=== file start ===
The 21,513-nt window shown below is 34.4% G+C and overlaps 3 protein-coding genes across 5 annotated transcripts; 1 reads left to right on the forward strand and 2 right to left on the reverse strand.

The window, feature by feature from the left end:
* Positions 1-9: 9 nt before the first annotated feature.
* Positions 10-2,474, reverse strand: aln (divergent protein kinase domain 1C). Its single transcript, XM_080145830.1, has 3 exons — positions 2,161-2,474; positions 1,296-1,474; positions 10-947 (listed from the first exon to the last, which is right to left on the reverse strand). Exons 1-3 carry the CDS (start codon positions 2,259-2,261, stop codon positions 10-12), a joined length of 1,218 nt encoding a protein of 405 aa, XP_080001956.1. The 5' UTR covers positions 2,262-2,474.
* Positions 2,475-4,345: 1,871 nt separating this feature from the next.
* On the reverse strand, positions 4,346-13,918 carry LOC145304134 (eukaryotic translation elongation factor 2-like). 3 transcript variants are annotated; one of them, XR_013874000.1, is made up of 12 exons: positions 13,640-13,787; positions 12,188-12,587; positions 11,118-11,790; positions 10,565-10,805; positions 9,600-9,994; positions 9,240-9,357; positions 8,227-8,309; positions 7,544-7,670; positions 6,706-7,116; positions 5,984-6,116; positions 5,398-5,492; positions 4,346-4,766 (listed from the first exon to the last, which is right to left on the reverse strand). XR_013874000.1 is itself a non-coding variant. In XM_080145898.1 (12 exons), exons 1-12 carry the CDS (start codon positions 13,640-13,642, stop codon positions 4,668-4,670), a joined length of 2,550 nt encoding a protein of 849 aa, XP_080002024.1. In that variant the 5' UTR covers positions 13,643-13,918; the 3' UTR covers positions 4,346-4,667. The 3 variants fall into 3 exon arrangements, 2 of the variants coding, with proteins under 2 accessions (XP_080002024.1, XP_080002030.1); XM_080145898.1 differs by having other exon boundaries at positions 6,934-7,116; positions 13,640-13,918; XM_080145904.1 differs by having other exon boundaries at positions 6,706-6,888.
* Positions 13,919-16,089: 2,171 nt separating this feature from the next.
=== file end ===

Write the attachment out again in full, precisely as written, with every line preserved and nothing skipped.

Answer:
The 21,513-nt window shown below is 34.4% G+C and overlaps 3 protein-coding genes across 5 annotated transcripts; 1 reads left to right on the forward strand and 2 right to left on the reverse strand.

The window, feature by feature from the left end:
* Positions 1-9: 9 nt before the first annotated feature.
* Positions 10-2,474, reverse strand: aln (divergent protein kinase domain 1C). Its single transcript, XM_080145830.1, has 3 exons — positions 2,161-2,474; positions 1,296-1,474; positions 10-947 (listed from the first exon to the last, which is right to left on the reverse strand). Exons 1-3 carry the CDS (start codon positions 2,259-2,261, stop codon positions 10-12), a joined length of 1,218 nt encoding a protein of 405 aa, XP_080001956.1. The 5' UTR covers positions 2,262-2,474.
* Positions 2,475-4,345: 1,871 nt separating this feature from the next.
* On the reverse strand, positions 4,346-13,918 carry LOC145304134 (eukaryotic translation elongation factor 2-like). 3 transcript variants are annotated; one of them, XR_013874000.1, is made up of 12 exons: positions 13,640-13,787; positions 12,188-12,587; positions 11,118-11,790; positions 10,565-10,805; positions 9,600-9,994; positions 9,240-9,357; positions 8,227-8,309; positions 7,544-7,670; positions 6,706-7,116; positions 5,984-6,116; positions 5,398-5,492; positions 4,346-4,766 (listed from the first exon to the last, which is right to left on the reverse strand). XR_013874000.1 is itself a non-coding variant. In XM_080145898.1 (12 exons), exons 1-12 carry the CDS (start codon positions 13,640-13,642, stop codon positions 4,668-4,670), a joined length of 2,550 nt encoding a protein of 849 aa, XP_080002024.1. In that variant the 5' UTR covers positions 13,643-13,918; the 3' UTR covers positions 4,346-4,667. The 3 variants fall into 3 exon arrangements, 2 of the variants coding, with proteins under 2 accessions (XP_080002024.1, XP_080002030.1); XM_080145898.1 differs by having other exon boundaries at positions 6,934-7,116; positions 13,640-13,918; XM_080145904.1 differs by having other exon boundaries at positions 6,706-6,888.
* Positions 13,919-16,089: 2,171 nt separating this feature from the next.